Getting High with the Band: Intoxicating Images of Led Zep, The Who, The Stones


Photographer Michael Zagaris used his camera and a pocket full of drugs as a backstage pass.

The photography of Michael Zagaris has been called “the last untouched rock archive”—a treasure trove of images now collected for the first time in his new anthology Total Excess. Documenting a slice of musical history based largely around San Francisco in the 1970s, Zagaris got up close and personal with many of the most influential rock bands and musicians of the era, often using his camera and a pocket full of drugs as a backstage pass.

In addition to shooting Led Zeppelin, The Clash, The Grateful Dead, David Bowie, Blondie, The Sex Pistols, Bob Dylan, and Eric Clapton, Zagaris would eventually join some of these acts on tour, including The Rolling Stones, Peter Frampton, The Who, Lou Reed, and Bad Company, among others. This level of access allowed Zagaris to witness the legendary bad behavior of rock stars firsthand, and he has the photos and stories to prove it. Zagaris spoke to Cuepoint about Total Excess and recounted some of his favorite rock & roll tales.


The first time I went our with The Who, I had just separated from my wife… I went on that tour and I think I had $46.36 to my name. So we’re staying in the best hotels, sleeping until noon. I’d be walking down the corridor to somebody’s room and I’d see a croissant on somebody’s tray that they had not eaten, or jelly with an extra piece of bacon, so I’d be like “Hmm, that’s my breakfast.” So one of the roadies walking behind me says, “Hey mate, what are you doing? Are you nicking food?” So I said, “I’m sorry, I only have about forty bucks and you guys are going to pay me at the end of this, so…” And he says, “What, you’re not getting per diem?” I said, “Per diem?” He goes “Yeah, it’s like eatin’, feedin’ money. Go talk to the road manager, he’ll give you per diem money.”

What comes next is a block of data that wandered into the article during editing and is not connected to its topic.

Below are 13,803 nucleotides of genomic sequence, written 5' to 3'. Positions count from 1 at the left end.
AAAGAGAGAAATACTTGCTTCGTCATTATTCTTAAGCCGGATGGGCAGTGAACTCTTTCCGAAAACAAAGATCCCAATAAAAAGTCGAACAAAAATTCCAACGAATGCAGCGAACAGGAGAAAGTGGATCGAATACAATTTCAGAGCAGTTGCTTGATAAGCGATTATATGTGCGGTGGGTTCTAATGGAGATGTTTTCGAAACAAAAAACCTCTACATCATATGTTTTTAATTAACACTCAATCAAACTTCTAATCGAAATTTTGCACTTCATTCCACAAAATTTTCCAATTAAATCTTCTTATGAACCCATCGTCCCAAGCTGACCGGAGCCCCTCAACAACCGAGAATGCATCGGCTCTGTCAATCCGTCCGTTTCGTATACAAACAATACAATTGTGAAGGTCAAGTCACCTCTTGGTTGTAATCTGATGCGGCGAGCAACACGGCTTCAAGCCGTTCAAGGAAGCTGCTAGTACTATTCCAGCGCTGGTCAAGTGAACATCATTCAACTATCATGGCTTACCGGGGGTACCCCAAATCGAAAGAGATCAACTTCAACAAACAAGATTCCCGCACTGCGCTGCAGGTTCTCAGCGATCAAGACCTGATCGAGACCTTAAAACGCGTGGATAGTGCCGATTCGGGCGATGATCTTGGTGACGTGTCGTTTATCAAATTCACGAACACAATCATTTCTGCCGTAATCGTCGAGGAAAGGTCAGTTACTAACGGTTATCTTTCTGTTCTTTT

So I go up to the tour manager’s room, he’s all speeded out, talking on the phone and he says “everything all right?” And I said, “Yeah, I have no complaints. Except I don’t have any money to eat and I could use a little per diem.” He goes, “Per diem? Per diem? Look man, we sleep ’til noon, there’s food backstage.” He then opens up the nightstand drawer and pulls out a three gram, amber bottle with the little cap with the spoon on it and says, “If you’re hungry, have this.” That night, halfway through the gig, I’m leaning behind one of the amps, changing film and the same roadie comes up.

“So did he fix you up?”

“Yeah, he fixed me up,” I said and pulled out the bottle.

“Fucking hell! Well look, man. If you were rich, if you were a millionaire with all the money in the world, what would you spend it on?”

“Uh…,” I said.

“I’ll tell you what you’d spend it on. You’d spend it on birds, on drugs, and on travel. And you’ve got it all here for nothing, so you don’t really need per diem, do you?”

That’s fucking rock & roll (laughs).


When he was with the Faces, they were one of the most fun bands. They used to get fucked up a lot. Some of the guys would take what they called “Mandrax.” They say, “Mandrax, man. It’s like a double Quaalude. It’s beautiful!” They’d go on stage and sometimes they were out of tune and sloppy, but it fucking worked. The sound was diabolical, it was great. They were having fun. They were great to hang around.

Rod would dance around, but at one point he just kind of collapsed. I was behind the amp and I just took the picture. From that angle, you feel like you are in the band.